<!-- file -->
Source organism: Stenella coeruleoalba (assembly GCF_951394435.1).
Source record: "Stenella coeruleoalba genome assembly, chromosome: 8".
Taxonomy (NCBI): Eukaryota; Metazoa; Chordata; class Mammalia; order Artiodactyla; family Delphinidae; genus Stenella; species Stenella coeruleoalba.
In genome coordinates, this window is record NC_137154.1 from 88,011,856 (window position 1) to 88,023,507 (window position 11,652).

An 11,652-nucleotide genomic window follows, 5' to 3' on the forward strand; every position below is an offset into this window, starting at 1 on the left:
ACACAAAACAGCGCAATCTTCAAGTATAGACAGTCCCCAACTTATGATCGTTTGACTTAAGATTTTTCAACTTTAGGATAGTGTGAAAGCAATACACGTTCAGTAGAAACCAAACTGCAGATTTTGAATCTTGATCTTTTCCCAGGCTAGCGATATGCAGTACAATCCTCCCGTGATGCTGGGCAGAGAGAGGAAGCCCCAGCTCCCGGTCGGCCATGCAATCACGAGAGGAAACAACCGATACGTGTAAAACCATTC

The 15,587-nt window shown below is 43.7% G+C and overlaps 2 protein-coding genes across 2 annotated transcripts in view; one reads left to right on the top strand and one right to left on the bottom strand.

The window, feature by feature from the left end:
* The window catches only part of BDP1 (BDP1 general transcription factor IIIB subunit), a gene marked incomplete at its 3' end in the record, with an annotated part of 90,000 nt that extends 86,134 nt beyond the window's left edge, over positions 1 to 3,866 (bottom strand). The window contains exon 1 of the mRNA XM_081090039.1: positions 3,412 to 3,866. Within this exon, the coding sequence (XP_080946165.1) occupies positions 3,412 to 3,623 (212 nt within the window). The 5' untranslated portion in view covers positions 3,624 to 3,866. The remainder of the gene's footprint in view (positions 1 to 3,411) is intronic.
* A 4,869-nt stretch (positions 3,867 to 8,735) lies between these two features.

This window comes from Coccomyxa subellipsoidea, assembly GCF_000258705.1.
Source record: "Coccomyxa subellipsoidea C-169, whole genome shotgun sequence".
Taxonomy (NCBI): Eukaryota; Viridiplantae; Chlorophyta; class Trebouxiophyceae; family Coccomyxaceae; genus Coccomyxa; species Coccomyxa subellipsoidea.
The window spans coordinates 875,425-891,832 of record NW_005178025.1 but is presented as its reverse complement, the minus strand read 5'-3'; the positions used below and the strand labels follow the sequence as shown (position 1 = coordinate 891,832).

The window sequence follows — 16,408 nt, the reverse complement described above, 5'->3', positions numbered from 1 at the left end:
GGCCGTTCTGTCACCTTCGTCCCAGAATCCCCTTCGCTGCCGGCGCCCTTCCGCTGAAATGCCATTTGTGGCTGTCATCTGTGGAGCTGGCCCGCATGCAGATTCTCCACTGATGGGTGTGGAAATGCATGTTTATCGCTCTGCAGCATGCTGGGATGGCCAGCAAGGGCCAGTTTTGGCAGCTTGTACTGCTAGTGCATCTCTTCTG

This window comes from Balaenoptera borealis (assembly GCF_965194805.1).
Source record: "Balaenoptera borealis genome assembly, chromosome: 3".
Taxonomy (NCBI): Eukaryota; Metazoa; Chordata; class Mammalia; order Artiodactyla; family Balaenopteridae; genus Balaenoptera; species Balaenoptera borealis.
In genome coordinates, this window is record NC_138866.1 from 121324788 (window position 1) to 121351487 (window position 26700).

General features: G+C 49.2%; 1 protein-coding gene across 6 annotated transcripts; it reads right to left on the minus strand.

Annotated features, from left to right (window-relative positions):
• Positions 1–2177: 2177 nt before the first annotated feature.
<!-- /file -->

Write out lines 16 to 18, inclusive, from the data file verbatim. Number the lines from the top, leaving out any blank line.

GGCCGTTCTGTCACCTTCGTCCCAGAATCCCCTTCGCTGCCGGCGCCCTTCCGCTGAAATGCCATTTGTGGCTGTCATCTGTGGAGCTGGCCCGCATGCAGATTCTCCACTGATGGGTGTGGAAATGCATGTTTATCGCTCTGCAGCATGCTGGGATGGCCAGCAAGGGCCAGTTTTGGCAGCTTGTACTGCTAGTGCATCTCTTCTG

This window comes from Balaenoptera borealis (assembly GCF_965194805.1).
Source record: "Balaenoptera borealis genome assembly, chromosome: 3".